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Australia: H2X Reveals Its New Hydrogen Fuel Cell-Powered Truck

By August 20, 2021 4   min read  (627 words)

August 20, 2021 |

Fuel Cells Works, H2X Reveals Its New Fuel Cell-Powered Truck

An Australian startup called H2X has revealed a zero-emissions pickup truck called the Warrego. The hydrogen fuel cell-powered truck will be the company’s first vehicle available for purchase. While H2X won’t mass-produce the Warrego, companies can buy up to five, and it represents a significant step for the electric vehicle market.

Vehicle emissions are a growing cause for alarm. In addition to contributing to the greenhouse effect, warming the earth, they contribute to acid rain by releasing nitrogen oxides. Transitioning to zero-emission transportation is a crucial step in fighting climate change, but electric vehicle (EV) initiatives have often missed crucial markets.

Bringing Fuel Cells to New Markets

Pickup trucks are the second-most popular vehicle type in the U.S., yet few EV companies make electric pickups. The H2X Warrego seeks to fix that issue by electrifying the popular Ford Ranger. Somewhat ironically, H2X initially planned the Warrego as a test, not a for-sale model, but buyer interest pushed them to sell it.

Pickups are an ideal use case for electrification, thanks to their popularity and the power benefits of electric motors. Electric engines can deliver more power and do so faster, in a smaller package than gas alternatives. The Warrego, for example, boasts an impressive 1,500 kg payload capacity and immediate torque delivery.

The Warrego will also feature regenerative braking and an energy capture system in the suspension, making it more efficient. H2X is offering it in all the standard Ranger body styles in both two- and four-wheel drive and hopes to sell it starting in April 2022.

Hydrogen Transportation Is Growing

H2X plans to offer other fuel cell-powered vehicles as well. The startup aims to create electric taxis and vans, too, as well as a hydrogen-powered generator. It’s not the only company pursuing a fuel cell-powered future, either.

Another startup called Hyzon Motors will soon start trials for its fuel cell heavy-duty semi-truck. Hyzon expects the truck to have a 400-mile range and 600 horsepower, hauling up to 82,000 pounds. Similarly, GM has partnered with truck manufacturer Navistar to produce hydrogen long-haul trucks to go on sale in 2024.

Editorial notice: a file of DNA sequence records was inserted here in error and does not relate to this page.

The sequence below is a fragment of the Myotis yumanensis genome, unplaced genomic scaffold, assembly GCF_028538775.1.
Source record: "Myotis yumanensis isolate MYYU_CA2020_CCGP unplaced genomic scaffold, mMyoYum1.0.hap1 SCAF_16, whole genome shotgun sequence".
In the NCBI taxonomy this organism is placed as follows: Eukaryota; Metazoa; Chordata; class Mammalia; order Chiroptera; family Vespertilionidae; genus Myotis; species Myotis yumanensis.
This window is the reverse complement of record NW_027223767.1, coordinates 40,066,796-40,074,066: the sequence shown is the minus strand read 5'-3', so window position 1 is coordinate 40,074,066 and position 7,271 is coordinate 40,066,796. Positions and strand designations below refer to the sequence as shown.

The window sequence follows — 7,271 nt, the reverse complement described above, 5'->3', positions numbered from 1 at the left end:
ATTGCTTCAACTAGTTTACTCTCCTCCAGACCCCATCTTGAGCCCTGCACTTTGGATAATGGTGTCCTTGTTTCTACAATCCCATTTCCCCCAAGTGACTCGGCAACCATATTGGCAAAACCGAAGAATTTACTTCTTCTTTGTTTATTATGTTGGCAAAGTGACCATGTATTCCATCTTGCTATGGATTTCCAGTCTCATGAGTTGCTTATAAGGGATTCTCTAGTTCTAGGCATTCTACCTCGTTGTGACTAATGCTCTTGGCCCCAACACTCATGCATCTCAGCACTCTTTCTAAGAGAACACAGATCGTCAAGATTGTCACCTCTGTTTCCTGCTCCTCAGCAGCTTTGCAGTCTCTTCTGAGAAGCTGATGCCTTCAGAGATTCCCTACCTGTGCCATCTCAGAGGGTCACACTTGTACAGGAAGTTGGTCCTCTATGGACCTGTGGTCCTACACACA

Scientists predict there will be 18 million electric vehicles on the road by 2030. With hydrogen fuel cells breaking into these new markets, that could be a realistic goal. As more fuel cell vehicle options emerge, hydrogen infrastructure will expand, paving the way for even more EV adoption.

Hydrogen power is coming to vehicles outside of the nation’s roads, too. Roughly 35,000 forklifts use fuel cells in the U.S., and Airbus is looking into the possibility of hydrogen planes. Fuel cell-powered transportation is expanding faster than many people may realize.

Fuel Cells Could Drive the Future

Hydrogen power still needs to improve for fuel cells to become a common power source. Hydrogen fueling infrastructure must become more accessible, and hydrogen production must become more sustainable. With so many companies investing in the technology, that future may not be far off.

The H2X Warrego is the latest in a series of fuel cell transportation projects. If these trends continue, hydrogen could power the roads of the future.

Author Bio:

Jane writes on green technology and renewable energy topics and works as the Editor-in-Chief of Environment.co.

 

About the Author
Jane Marsh

Jane Marsh, Contributor

Jane Marsh is the Editor-in-Chief of Environment.co. Jane covers topics related to climate policy, sustainability, green technology, renewable energy and more.

The views and opinions expressed herein are those of the authors and do not necessarily reflect the official policy or position of Fuel Cells Works, its directors, partners, staff, contributors, or suppliers. Any content provided by our contributors or authors are of their own opinion and are not intended to malign any religion, ethnic group, club, organization, company, individual or anyone or anything.

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